I registered to take a graduate course taught by ASW's own Technology Director, Bill MacKenty. The course is titled, "Technology: Best Practice as a Catalyst for Learning." Why did I add the demands of a course to my already full schedule? There are many reasons. I was captivated by the description of the course that was shared. I am also acutely aware of my need for any and all further education in technology. I am intensely jealous of my children who are native speakers in techno-speak. For me, it is a struggle. A welcome struggle, though. And, to be completely honest, there is something - well - addictive about learning. Technology just happens to be my personal frontier.
My first homework assignment for the course is to blog my reflection from our first session. Here are some of my thoughts from Saturday, in no particular order:
* When I am in a formal learning situation, I think about my students. If I'm having a hard time sitting still or being attentive, I think about how my students might also have a hard time staying focused on the task at hand.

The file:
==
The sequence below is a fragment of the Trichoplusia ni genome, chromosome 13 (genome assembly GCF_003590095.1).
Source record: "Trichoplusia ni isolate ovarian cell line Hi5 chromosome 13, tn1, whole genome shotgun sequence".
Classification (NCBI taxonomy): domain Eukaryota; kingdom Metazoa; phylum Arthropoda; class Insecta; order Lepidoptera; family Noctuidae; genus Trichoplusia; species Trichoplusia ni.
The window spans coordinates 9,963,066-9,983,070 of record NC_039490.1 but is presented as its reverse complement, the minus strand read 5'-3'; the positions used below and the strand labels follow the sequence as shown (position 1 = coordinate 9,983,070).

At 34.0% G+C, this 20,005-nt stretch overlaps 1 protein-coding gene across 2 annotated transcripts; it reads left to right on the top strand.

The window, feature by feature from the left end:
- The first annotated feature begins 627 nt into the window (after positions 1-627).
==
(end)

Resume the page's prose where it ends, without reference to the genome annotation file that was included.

* I love this opportunity to share my love for learning (even when it involves sitting still) with my students.
* I am proud that I am taking this course simply because I want to learn what is being offered.
* I am motivated by learning skills and strategies that I find relevant, or better yet, immediately applicable in the classroom. I am not cut out to be a researcher. I wonder how my students find the content of our day. Do they see that learning to read is a vital skill, something that has immediate meaning, something that will improve their daily life starting now?
* It is profoundly affirming to reflect on best practices with my peers. For some reason, it is difficult for me - alone - to recall things I do well in terms of employing technology to promote collaborative, constructive, and differentiated learning. However, if I reflect on this question with my peers, I realize that I am not alone. We are a team of professionals, and as a team, we are already doing quite a lot!
* I don't expect that my gnawing hunger for learning, specifically in the realm of my professional development frontier, will be satisfied anytime soon. I think this course is one step on that path, and definitely in the right direction. But Goodness Gracious, I still have a long way to go.
How do you find that technology improves your learning?